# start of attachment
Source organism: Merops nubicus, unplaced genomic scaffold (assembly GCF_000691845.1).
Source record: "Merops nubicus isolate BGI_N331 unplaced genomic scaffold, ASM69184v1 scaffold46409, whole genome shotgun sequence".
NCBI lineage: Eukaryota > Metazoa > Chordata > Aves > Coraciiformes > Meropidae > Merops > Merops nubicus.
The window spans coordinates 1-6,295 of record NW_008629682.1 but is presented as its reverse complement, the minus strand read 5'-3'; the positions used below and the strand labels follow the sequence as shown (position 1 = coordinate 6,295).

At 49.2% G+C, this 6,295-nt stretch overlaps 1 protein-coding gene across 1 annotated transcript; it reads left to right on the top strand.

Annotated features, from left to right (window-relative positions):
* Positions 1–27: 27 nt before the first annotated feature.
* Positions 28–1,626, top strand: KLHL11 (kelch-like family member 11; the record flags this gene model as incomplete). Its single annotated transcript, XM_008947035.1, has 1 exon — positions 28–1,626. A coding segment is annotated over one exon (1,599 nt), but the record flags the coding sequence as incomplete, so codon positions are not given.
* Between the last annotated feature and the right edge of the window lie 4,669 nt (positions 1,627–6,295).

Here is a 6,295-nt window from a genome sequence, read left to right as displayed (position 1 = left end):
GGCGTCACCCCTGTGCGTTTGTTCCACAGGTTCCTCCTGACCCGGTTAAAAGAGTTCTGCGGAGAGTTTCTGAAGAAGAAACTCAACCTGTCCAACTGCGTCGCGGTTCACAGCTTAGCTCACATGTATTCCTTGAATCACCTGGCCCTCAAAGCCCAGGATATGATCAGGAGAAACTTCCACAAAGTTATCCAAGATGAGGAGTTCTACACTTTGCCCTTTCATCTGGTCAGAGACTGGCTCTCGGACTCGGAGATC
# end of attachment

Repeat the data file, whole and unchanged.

Source organism: Merops nubicus, unplaced genomic scaffold (assembly GCF_000691845.1).
Source record: "Merops nubicus isolate BGI_N331 unplaced genomic scaffold, ASM69184v1 scaffold46409, whole genome shotgun sequence".
NCBI lineage: Eukaryota > Metazoa > Chordata > Aves > Coraciiformes > Meropidae > Merops > Merops nubicus.
The window spans coordinates 1-6,295 of record NW_008629682.1 but is presented as its reverse complement, the minus strand read 5'-3'; the positions used below and the strand labels follow the sequence as shown (position 1 = coordinate 6,295).

At 49.2% G+C, this 6,295-nt stretch overlaps 1 protein-coding gene across 1 annotated transcript; it reads left to right on the top strand.

Annotated features, from left to right (window-relative positions):
* Positions 1–27: 27 nt before the first annotated feature.
* Positions 28–1,626, top strand: KLHL11 (kelch-like family member 11; the record flags this gene model as incomplete). Its single annotated transcript, XM_008947035.1, has 1 exon — positions 28–1,626. A coding segment is annotated over one exon (1,599 nt), but the record flags the coding sequence as incomplete, so codon positions are not given.
* Between the last annotated feature and the right edge of the window lie 4,669 nt (positions 1,627–6,295).

Here is a 6,295-nt window from a genome sequence, read left to right as displayed (position 1 = left end):
GGCGTCACCCCTGTGCGTTTGTTCCACAGGTTCCTCCTGACCCGGTTAAAAGAGTTCTGCGGAGAGTTTCTGAAGAAGAAACTCAACCTGTCCAACTGCGTCGCGGTTCACAGCTTAGCTCACATGTATTCCTTGAATCACCTGGCCCTCAAAGCCCAGGATATGATCAGGAGAAACTTCCACAAAGTTATCCAAGATGAGGAGTTCTACACTTTGCCCTTTCATCTGGTCAGAGACTGGCTCTCGGACTCGGAGATC